The saint crossed his arms over his chest.
“Why have you come back here?” I asked him, trying not to admire his stubbornness, or pity his torment. “You cannot transform my beast again. I made sure of that. Though it might martyr you to try.” I shrugged. “Who knows? You might be into that sort of thing.”
“I’m not,” the saint snapped.
I did not tell him that I sometimes caught my monster staring out of the window, down the garden path and off into the woods with something like longing. Or that I sometimes did the same.
But the saint, in his way, seemed to catch my thought nonetheless. One corner of his pale lips twitched up in a smile that, had it not been so triumphantly grateful, I might have called smug.
His lips were too white, too translucent. He needed to eat.
“I miss him,” said the saint, breaking into my thoughts. “With him, all the angel voices went blessedly quiet. He would wake me, sometimes, at night. Crawl under my blanket. Do things to me—strange things. Take my toes into his mouth. My—other things.”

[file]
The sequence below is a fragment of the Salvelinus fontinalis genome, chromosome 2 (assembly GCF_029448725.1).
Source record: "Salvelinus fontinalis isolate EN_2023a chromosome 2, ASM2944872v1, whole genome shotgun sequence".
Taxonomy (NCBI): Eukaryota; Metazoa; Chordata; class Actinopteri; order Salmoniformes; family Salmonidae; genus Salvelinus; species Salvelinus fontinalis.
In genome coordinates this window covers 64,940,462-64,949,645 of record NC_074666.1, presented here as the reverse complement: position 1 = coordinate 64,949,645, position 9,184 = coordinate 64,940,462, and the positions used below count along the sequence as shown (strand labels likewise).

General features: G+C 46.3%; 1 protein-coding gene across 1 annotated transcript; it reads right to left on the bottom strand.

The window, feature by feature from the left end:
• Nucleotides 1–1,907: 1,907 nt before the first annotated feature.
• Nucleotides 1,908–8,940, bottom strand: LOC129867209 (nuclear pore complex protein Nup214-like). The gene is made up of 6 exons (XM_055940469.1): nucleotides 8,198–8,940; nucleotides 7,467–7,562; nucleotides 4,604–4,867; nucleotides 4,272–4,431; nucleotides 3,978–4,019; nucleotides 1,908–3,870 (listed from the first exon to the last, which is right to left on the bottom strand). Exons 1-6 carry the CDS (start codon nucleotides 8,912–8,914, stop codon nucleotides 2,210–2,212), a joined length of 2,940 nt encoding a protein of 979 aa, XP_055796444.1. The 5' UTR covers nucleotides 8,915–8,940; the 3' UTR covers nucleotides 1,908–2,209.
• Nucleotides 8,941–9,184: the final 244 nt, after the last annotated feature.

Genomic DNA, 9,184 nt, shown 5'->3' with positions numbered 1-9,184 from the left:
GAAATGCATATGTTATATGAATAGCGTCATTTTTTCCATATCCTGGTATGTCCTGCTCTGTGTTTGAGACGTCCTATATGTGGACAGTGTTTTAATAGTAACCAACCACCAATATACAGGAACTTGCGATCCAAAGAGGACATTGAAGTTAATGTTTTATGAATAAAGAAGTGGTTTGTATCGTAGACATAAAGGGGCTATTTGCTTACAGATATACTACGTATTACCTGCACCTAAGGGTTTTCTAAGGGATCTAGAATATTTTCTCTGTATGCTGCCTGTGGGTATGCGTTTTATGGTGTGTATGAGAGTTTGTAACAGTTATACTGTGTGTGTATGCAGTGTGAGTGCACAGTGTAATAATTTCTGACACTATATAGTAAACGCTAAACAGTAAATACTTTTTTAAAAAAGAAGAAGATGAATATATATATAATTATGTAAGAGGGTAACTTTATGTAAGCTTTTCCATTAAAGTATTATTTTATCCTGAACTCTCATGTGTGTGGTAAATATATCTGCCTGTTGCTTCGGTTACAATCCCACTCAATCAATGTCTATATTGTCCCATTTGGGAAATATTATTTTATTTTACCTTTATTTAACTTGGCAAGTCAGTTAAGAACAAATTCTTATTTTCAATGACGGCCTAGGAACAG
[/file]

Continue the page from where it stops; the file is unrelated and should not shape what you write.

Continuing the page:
I nodded. My interest, and my appetite, sharpened.
“Sometimes . . . sometimes he would . . . turn me over. Fill me from behind. He always apologized afterward,” the saint continued, his words quickening with his breath. “Begged me punish him for his trespass. I tried to be gentle. I tried every kindness. I said I forgave him. That there was nothing to forgive. Indeed, how very happy he made me. How safe I felt. How full satisfied. And—at last—not so alone. But he only wept. And I didn’t know how to comfort him.”
“Oh, lad,” I said. “Have you got a lot to learn!”
“I know!” The saint propped himself once more upon his elbows. “Almost as soon as he could speak in full sentences, he began to tell me of you. His witch. He lay in my arms and whispered stories of your hands, your mouth, your whip, your cunt, your strength, your solitude. These tales would make me hard as iron, so hard it took him hours to soften me again, and though I spent myself in his mouth, in his palm, in his ass, I was never content again—as I had been in the beginning—for the thought of you haunted me.”
“What did you think?” I whispered, mesmerized. I’d never heard of a saint saying such things. Unless you count Augustine, but never after he went holy.
“I wanted,” he said, “to see if I could bring you down.”
He reached out and pulled me onto him so that I lay stretched across his chest. His hand cradled my head against his throat. He smelled of burnt rosemary and sea salt.